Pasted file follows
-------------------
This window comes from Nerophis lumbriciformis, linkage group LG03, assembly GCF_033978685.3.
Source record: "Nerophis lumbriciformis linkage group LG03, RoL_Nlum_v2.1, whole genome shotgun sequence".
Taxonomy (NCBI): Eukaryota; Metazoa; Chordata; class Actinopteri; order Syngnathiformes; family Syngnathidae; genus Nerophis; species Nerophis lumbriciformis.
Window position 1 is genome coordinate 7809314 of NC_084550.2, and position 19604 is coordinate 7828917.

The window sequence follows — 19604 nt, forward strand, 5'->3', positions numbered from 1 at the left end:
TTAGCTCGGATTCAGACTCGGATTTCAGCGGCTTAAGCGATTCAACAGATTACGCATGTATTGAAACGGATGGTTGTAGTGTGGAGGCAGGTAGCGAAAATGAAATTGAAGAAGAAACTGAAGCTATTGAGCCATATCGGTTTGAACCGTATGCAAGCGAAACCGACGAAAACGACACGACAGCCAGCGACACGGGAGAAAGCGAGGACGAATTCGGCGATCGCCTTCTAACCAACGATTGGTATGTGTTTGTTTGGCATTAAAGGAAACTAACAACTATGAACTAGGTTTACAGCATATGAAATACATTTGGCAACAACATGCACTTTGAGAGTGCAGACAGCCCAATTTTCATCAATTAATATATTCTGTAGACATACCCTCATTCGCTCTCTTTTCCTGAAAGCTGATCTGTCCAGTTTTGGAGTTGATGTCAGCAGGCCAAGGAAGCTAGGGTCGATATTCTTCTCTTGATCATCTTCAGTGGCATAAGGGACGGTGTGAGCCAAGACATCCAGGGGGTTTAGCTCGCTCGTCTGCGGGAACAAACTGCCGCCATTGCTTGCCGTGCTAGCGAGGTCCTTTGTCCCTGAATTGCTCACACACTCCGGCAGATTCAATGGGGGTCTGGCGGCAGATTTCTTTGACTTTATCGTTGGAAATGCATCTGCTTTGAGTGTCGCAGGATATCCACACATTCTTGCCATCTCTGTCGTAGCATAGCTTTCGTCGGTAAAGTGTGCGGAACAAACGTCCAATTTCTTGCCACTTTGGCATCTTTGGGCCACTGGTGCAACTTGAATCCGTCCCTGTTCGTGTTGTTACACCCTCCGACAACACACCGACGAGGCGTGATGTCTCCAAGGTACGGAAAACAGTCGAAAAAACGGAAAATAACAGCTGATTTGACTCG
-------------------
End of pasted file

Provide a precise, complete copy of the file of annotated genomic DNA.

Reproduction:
This window comes from Nerophis lumbriciformis, linkage group LG03, assembly GCF_033978685.3.
Source record: "Nerophis lumbriciformis linkage group LG03, RoL_Nlum_v2.1, whole genome shotgun sequence".
Taxonomy (NCBI): Eukaryota; Metazoa; Chordata; class Actinopteri; order Syngnathiformes; family Syngnathidae; genus Nerophis; species Nerophis lumbriciformis.
Window position 1 is genome coordinate 7809314 of NC_084550.2, and position 19604 is coordinate 7828917.

The window sequence follows — 19604 nt, forward strand, 5'->3', positions numbered from 1 at the left end:
TTAGCTCGGATTCAGACTCGGATTTCAGCGGCTTAAGCGATTCAACAGATTACGCATGTATTGAAACGGATGGTTGTAGTGTGGAGGCAGGTAGCGAAAATGAAATTGAAGAAGAAACTGAAGCTATTGAGCCATATCGGTTTGAACCGTATGCAAGCGAAACCGACGAAAACGACACGACAGCCAGCGACACGGGAGAAAGCGAGGACGAATTCGGCGATCGCCTTCTAACCAACGATTGGTATGTGTTTGTTTGGCATTAAAGGAAACTAACAACTATGAACTAGGTTTACAGCATATGAAATACATTTGGCAACAACATGCACTTTGAGAGTGCAGACAGCCCAATTTTCATCAATTAATATATTCTGTAGACATACCCTCATTCGCTCTCTTTTCCTGAAAGCTGATCTGTCCAGTTTTGGAGTTGATGTCAGCAGGCCAAGGAAGCTAGGGTCGATATTCTTCTCTTGATCATCTTCAGTGGCATAAGGGACGGTGTGAGCCAAGACATCCAGGGGGTTTAGCTCGCTCGTCTGCGGGAACAAACTGCCGCCATTGCTTGCCGTGCTAGCGAGGTCCTTTGTCCCTGAATTGCTCACACACTCCGGCAGATTCAATGGGGGTCTGGCGGCAGATTTCTTTGACTTTATCGTTGGAAATGCATCTGCTTTGAGTGTCGCAGGATATCCACACATTCTTGCCATCTCTGTCGTAGCATAGCTTTCGTCGGTAAAGTGTGCGGAACAAACGTCCAATTTCTTGCCACTTTGGCATCTTTGGGCCACTGGTGCAACTTGAATCCGTCCCTGTTCGTGTTGTTACACCCTCCGACAACACACCGACGAGGCGTGATGTCTCCAAGGTACGGAAAACAGTCGAAAAAACGGAAAATAACAGCTGATTTGACTCG